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Parables, schmarables. To persuade, open your heart to help open others’ hearts, and tell a persuasive story

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This year, the Voice of America and a freelance journalist with a major magazine interviewed me about the Boston marathon bombing trial against Dzhokhar Tsarnaev, humanizing criminal defendants to jurors, and Tsarnaev’s lawyer and my hero Judy Clarke.

The Voice of America interview was videotaped in mid-January 2015, but apparently was reduced to the following correctly-presented article quote in early March 2015:

“’Mr. Tsarnaev has hit a gold mine by having Judy on his side,’ said Jon Katz, a criminal defense lawyer who has met and admired Clarke for many years. ‘I doubt he could do any better.’ ‘When a jury remembers that every single criminal defendant starts as an innocent baby, has a beating heart, has blood running through their veins, the jury has less trouble realizing this is not a monster,’ Katz said."

Then, last week, a freelance journalist preparing an article for a major magazine — with an anticipated June or July 2015 pubication date — interviewed me about humanizing clients, including in the context of Judy Clarke’s client Tsarnaev. Early on, the interviewer asked me about using parables to persuade jurors. Parables, schmarables. If a lawyer wants to win a trial, s/he needs to spend substantial time talking with and knowing his or her client; investigating the case,;obtaining and reviewing discovery; fully developing a strategy, persuasive story and effective flowchart alternatives for potential curveballs,; knowing the applicable law; and fully absorbing, living, and breathing life into the case. Once that is done, the lawyer can best proceed with minimal if any notes and be in the moment at every stage of the trial. If parables fit with the persuasion, fine; if not, then not.

Do we bring notes or parables to a visit for lunch with friends? Do we bring notes when spending time with our families? Notes are from the past. Persuading is in the moment, and is about seizing the moment and the opportunities the moment provides, and about being in the moment to deflect, neutralize, and deflate curveballs, bows and arrows. Persuasion requires a lawyer’s realness. To not be real is to be fake and not trusted. If a parable fits a lawyer’s realness in the moment, fine. If not, then the parable should not be uttered.

Notes do not enable a criminal defense lawyer to help put an emotionally connecting lump in the throats of jurors to fully see and feel the criminal defendant as a full human being and not as a monster. The criminal defense lawyer must fully open his or her heart to the jurors, to the defendant, to the lawyer’s self, and to everyone. How is the jury going to open its heart to the defendant any more than the criminal defense lawyer opens the lawyer’s heart to all?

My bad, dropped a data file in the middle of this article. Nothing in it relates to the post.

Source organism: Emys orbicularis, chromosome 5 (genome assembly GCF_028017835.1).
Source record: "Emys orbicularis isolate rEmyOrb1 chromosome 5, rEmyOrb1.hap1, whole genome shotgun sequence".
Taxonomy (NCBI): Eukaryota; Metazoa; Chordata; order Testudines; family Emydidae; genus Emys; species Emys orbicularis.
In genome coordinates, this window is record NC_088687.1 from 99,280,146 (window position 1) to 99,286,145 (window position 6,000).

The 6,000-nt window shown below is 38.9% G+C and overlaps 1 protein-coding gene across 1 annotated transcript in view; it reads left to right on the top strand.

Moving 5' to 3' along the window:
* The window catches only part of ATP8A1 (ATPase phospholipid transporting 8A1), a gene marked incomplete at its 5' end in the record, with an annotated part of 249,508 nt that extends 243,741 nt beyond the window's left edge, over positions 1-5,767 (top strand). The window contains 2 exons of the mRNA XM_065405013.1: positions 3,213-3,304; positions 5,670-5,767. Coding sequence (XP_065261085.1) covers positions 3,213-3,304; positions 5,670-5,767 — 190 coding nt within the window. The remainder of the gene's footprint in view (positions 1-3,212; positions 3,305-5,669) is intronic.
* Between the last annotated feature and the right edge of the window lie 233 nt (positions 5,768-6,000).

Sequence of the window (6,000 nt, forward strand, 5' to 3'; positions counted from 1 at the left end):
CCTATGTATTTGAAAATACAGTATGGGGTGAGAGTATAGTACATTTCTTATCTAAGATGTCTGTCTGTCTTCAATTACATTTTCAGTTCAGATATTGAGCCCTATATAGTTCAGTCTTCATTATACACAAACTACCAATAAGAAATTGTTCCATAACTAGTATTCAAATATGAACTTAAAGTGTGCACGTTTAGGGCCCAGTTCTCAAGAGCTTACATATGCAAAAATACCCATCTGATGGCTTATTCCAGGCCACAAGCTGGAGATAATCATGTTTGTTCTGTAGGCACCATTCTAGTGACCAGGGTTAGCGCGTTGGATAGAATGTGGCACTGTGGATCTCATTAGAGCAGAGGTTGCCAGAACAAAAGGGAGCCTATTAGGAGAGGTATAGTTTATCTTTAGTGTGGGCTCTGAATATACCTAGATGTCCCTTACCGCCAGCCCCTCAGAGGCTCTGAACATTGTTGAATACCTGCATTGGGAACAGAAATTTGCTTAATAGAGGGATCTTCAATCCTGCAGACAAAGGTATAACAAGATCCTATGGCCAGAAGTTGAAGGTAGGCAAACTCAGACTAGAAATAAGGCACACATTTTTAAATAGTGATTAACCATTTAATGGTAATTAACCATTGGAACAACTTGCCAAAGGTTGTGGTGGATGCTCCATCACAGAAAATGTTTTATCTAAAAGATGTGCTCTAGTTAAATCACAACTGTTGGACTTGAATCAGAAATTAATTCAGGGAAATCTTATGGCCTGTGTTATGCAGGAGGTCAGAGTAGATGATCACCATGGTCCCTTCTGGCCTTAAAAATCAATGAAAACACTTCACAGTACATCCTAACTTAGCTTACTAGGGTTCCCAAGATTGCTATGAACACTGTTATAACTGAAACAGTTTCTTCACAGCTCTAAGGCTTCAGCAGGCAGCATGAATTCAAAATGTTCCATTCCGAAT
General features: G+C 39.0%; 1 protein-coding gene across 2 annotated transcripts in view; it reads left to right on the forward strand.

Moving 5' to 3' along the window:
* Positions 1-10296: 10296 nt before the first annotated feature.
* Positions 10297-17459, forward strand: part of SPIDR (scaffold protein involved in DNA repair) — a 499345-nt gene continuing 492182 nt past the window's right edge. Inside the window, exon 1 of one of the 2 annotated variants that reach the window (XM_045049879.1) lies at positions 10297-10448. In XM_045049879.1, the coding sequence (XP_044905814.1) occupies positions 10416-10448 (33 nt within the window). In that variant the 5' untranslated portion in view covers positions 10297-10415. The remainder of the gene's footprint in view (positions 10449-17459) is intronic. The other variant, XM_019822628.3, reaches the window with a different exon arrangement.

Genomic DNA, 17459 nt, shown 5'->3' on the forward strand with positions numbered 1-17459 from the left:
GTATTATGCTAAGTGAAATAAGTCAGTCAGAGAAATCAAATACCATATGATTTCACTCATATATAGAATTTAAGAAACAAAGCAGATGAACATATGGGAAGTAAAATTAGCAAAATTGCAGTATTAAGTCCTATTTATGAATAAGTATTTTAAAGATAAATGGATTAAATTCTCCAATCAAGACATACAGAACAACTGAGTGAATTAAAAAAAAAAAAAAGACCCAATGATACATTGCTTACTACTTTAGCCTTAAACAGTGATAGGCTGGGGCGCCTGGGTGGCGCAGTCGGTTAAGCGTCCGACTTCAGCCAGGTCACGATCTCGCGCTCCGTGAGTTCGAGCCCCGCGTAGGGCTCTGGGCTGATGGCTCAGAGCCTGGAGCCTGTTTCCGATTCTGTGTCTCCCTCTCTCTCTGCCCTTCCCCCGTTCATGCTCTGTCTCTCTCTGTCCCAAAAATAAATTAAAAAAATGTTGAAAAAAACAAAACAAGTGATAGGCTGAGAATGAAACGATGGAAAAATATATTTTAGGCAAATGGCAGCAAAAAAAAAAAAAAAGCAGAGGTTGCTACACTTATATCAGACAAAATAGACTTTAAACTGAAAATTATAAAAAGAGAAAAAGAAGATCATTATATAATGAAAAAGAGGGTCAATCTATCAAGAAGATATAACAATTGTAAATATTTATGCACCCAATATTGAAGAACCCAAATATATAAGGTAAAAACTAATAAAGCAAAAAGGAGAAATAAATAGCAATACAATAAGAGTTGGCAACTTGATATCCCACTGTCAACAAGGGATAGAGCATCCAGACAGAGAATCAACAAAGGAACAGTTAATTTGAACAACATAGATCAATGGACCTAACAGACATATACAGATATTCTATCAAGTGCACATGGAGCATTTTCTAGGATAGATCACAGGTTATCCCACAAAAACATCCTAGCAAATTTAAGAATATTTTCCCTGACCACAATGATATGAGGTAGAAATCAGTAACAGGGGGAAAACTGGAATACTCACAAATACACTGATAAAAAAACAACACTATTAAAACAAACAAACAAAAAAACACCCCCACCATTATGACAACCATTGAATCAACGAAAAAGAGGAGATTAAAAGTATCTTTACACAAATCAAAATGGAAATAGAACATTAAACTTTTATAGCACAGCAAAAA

Great persuasion at trial ordinarily integrates persuasive storytelling, which helps transport the storyteller and listeners to the very moment, place and feeling of the action, without the distraction of all the data the jury has been presented before the criminal defense lawyer has asked even the first cross-examination question; dispensing with legalese and having the story persuasively unfold from there.

The freelance lawyer asked me what I have learned from my interactions with Judy Clarke. I already know from the news reports that Judy, like I, is fully opposed to the death penalty, and that she invests every fiber of her being to convince jurors to see her clients as full humans who should not be executed. In her presence during the National Association of Criminal Defense Lawyers where I interacted with Judy a few times in the early 1990’s and at the Trial Lawyers College where  I spent some time with Judy in 1995, she was one of the few people from whom I truly learned and benefited simply by being in her presence, where Judy is a fully caring human, showing no ego.

Shortly after Judy arrived at the Trial Lawyers College for two or three days a few days before the four-week college ended, I returned from running for several miles. When I greeted her, Judy held open her arms to hug me. When I said I had just returned from a run, she still hugged me, without hesitating about whether I had sweated. What a real human being Judy is.

The next day in the later afternoon, Judy and I both took a several mile-long run together. She was well fit to talk as we ran in this hilly higher altitude that took a few days for me to acclimate to from the huffing and puffing in my first few days of running in the thinner air.

The freelance interviewer asked me the role that gender may play with Judy’s abilities. I replied that male lawyer John Delgado displays similar excellence to Judy. Gender should not be the determinative factor in a lawyer’s abilities.

Judy Clarke rocks. She is among my most favorite lawyers.